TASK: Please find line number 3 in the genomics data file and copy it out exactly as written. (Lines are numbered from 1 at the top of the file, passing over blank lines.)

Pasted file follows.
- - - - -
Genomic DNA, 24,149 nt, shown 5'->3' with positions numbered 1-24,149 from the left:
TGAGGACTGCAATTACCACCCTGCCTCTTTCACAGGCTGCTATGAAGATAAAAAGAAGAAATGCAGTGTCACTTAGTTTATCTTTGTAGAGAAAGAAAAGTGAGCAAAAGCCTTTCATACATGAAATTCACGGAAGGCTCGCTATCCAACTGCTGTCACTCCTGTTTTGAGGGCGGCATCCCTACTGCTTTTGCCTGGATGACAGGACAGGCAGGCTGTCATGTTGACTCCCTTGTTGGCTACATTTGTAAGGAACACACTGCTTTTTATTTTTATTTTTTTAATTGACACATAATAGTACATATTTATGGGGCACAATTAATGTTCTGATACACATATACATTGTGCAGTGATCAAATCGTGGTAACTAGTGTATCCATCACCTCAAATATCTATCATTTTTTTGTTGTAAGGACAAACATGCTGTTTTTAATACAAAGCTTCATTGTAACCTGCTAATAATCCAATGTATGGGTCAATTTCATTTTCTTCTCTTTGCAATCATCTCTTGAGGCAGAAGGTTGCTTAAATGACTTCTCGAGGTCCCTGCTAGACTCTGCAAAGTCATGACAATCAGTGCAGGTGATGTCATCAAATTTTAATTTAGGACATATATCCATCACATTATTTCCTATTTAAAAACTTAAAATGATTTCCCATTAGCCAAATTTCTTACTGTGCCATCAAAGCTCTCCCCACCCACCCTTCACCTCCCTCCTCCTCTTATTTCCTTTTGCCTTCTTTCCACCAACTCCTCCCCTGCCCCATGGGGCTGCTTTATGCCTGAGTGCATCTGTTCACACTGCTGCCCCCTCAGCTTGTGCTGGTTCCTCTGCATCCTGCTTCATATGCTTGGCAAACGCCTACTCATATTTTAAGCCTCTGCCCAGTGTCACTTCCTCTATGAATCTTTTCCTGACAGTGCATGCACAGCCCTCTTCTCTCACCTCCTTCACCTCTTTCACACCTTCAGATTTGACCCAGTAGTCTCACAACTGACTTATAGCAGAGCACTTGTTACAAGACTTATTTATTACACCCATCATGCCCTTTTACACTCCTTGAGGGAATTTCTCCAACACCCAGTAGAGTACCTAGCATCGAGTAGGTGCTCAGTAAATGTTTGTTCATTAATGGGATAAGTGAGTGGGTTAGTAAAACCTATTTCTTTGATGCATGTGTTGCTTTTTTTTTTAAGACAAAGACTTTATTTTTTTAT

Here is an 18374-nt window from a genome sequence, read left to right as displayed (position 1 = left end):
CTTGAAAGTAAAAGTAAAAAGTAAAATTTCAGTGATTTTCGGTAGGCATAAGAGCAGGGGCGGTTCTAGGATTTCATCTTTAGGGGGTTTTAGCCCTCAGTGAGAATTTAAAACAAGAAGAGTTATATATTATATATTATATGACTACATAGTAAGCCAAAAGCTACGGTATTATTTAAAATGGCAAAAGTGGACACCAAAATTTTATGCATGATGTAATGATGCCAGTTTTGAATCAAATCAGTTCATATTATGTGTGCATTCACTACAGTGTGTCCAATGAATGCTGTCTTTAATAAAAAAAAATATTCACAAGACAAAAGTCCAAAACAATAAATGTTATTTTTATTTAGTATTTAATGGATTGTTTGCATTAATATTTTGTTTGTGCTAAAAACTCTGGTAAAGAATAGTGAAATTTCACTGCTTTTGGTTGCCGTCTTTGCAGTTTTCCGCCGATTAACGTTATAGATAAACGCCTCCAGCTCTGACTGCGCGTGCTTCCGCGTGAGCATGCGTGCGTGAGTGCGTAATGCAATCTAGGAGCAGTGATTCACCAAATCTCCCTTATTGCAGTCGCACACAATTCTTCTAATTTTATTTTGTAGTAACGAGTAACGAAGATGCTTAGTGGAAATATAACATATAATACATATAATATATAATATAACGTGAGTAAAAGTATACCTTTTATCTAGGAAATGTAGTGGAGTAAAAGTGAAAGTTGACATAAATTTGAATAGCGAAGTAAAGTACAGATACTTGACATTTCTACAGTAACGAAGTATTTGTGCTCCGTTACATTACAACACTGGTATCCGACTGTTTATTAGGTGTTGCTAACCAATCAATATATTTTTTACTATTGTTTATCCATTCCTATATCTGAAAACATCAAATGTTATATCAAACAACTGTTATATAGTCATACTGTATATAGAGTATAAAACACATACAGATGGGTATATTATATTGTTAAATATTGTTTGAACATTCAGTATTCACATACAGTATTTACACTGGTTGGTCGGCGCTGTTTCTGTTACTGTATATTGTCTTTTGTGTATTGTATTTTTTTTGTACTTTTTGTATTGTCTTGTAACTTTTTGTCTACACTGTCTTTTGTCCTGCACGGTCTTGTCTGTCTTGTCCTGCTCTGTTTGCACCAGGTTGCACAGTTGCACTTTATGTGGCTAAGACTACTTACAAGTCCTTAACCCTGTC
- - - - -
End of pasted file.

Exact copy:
Here is an 18374-nt window from a genome sequence, read left to right as displayed (position 1 = left end):